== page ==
“…then I will hear from heaven, and I will forgive their sin and will heal their land.” 2 Ch. 7:14
The ones who went to the Lord Jesus and asked for healing might have gotten rather disappointed when they heard the Lord said to them “your sin has been forgiven.” It was understandable that they felt that way since they were seeking healing for their physical ailments, whatever they were; and yet what they received was spiritual healing, which they might or might not have realized that they even had the need.
Of course, our physical illnesses are obviously closely related to our sin, since death entered into the world at the time when sin was ushered into the world through Adam’s disobedience. Therefore, our diseases and death are indirectly caused by our sins.
Our spiritual healing should always take precedence over our physical recovery. Unfortunately, this isn’t what we witness in the world. Physical wellbeing is what we are concerned with the most and billions of dollars have been invested in finding cures for all sorts of diseases.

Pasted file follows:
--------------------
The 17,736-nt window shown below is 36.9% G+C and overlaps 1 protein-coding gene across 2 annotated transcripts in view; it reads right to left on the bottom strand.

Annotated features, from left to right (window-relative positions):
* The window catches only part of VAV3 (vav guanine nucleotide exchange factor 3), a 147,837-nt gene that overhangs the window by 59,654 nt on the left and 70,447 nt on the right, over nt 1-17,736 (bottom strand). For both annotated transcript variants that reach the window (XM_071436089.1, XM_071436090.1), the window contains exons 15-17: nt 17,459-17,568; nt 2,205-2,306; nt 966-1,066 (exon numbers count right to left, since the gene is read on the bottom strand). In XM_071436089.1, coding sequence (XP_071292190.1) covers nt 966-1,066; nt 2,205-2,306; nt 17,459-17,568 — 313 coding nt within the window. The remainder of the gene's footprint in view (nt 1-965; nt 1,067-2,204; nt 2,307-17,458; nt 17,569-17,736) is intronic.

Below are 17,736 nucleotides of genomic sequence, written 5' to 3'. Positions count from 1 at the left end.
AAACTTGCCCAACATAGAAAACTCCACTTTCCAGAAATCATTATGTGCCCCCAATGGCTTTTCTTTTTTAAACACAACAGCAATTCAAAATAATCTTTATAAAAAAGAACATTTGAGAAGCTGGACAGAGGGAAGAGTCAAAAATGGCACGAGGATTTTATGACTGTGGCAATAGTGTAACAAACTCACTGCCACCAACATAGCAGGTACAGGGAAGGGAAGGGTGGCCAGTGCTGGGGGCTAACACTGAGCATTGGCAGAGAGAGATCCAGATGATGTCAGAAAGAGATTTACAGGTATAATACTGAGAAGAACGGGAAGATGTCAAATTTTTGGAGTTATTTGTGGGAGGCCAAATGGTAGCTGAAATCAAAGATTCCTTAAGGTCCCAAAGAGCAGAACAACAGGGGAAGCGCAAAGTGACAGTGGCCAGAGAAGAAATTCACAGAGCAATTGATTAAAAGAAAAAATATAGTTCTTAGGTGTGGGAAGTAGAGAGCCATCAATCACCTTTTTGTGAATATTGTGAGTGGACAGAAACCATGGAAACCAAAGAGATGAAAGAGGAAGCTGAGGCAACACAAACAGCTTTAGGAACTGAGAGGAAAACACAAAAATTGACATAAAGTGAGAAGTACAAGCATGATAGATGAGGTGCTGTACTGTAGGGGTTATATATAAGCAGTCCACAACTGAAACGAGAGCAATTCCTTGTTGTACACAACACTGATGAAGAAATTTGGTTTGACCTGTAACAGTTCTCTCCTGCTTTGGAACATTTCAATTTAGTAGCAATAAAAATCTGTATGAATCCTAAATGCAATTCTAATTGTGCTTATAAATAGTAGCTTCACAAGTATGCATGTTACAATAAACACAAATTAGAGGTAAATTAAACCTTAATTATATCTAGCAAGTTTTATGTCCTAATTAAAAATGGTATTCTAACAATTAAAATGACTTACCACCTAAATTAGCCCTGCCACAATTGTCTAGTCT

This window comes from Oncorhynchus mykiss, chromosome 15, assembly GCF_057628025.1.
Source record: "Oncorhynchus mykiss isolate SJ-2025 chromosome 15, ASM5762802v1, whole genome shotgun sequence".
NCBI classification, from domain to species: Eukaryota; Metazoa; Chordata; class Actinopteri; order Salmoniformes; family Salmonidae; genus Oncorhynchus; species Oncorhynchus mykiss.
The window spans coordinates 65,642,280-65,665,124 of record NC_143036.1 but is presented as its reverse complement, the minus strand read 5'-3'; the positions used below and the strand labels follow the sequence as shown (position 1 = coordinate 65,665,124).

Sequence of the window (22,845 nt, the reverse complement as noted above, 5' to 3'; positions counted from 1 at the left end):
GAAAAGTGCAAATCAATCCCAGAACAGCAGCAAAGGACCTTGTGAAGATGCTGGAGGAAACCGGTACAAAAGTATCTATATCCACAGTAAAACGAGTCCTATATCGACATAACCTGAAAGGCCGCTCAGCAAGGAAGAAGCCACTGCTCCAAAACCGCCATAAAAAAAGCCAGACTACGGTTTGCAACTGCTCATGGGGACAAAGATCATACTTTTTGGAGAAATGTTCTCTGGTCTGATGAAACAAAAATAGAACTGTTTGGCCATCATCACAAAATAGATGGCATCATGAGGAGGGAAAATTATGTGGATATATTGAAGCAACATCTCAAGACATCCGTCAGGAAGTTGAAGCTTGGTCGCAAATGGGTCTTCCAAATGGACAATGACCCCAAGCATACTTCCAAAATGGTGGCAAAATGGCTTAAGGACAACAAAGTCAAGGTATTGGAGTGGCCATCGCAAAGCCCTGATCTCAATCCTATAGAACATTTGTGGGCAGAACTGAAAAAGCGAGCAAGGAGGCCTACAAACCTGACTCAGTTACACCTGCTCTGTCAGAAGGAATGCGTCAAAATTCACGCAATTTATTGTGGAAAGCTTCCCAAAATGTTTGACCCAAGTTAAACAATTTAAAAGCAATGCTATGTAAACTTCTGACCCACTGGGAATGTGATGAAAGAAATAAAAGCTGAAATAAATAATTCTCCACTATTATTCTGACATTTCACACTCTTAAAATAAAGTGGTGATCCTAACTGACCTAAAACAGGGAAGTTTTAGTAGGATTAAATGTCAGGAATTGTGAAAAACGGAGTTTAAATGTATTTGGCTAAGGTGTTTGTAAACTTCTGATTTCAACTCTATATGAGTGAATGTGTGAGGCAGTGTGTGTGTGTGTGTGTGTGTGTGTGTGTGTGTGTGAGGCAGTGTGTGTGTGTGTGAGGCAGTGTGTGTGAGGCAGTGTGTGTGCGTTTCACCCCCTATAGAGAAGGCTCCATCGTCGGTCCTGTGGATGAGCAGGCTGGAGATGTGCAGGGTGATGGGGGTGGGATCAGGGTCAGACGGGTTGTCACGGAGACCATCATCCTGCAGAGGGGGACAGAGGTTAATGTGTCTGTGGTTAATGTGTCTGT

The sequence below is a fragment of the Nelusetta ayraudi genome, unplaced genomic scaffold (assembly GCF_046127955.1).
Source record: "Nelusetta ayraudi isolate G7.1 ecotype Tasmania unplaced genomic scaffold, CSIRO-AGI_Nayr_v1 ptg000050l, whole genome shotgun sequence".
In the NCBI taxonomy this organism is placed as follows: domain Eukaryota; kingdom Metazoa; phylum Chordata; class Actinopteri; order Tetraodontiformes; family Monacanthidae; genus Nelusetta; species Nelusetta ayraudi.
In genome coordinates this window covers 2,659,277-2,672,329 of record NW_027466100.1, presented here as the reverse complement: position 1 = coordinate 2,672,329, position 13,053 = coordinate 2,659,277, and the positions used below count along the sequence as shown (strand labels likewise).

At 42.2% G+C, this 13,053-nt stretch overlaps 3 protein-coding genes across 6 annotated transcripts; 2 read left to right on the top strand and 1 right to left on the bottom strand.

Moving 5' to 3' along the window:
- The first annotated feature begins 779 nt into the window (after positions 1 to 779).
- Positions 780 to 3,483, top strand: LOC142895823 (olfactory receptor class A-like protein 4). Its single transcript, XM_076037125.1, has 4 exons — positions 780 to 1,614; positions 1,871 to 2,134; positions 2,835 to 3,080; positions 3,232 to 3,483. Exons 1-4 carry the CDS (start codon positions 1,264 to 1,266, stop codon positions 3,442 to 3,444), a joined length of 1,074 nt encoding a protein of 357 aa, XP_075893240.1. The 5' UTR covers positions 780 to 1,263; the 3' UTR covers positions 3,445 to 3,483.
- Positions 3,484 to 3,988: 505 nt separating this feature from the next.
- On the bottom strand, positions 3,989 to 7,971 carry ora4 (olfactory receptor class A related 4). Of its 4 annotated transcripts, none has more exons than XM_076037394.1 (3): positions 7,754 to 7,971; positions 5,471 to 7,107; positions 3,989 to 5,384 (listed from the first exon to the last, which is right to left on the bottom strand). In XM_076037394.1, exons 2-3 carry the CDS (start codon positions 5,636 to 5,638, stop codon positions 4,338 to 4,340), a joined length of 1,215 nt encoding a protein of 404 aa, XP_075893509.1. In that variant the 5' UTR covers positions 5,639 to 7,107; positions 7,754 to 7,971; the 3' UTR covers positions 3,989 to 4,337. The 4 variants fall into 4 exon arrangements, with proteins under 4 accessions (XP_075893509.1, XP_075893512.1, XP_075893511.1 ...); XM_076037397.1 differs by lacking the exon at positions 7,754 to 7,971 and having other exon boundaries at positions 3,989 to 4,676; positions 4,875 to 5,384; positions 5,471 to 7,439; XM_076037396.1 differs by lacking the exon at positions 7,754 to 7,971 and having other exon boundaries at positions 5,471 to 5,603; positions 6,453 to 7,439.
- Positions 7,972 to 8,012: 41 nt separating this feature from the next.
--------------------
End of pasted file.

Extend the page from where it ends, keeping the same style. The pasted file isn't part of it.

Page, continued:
“Don’t give up, don’t ever give up,” cried out Jim Valvano, former basketball coach of NC State who died of cancer at the peak of his career, urging people to not give up the fight against the deadly disease. Since then, a fund drive has been started in his name, raising millions of dollars for cancer research. Surely, no one will give up the fight for their lives if there is any hope at all. Yet, to be very honest, we all lose the fight ultimately. We don’t fight to become immortal; we merely want to prolong our life for a few more years, period.
Why in the world don’t we devote more money and energy into fighting for our eternal destiny? Don’t we realize, compared to eternity, time on earth is but a drop in the bucket?
Being a spiritual physician, I haven’t always felt that I am all that wanted or welcomed by society, for people feel what I have to offer is superfluous at best. If people don’t have any inkling that they are seriously ill spiritually, there is absolutely no need for them to seek help from pastors. What makes it so hard for our profession is not only are we required to prescribe treatment, we also have to convince people that they are truly ill. In most cases, the latter is a more challenging task than the former.
“I will forgive their sin and will heal their land,” promised the Lord, as long as people turned to him in true remorse and repentance. Besides, instead of spending so much time caring for our bodies, shouldn’t we spend at least an equal amount of time caring for our souls?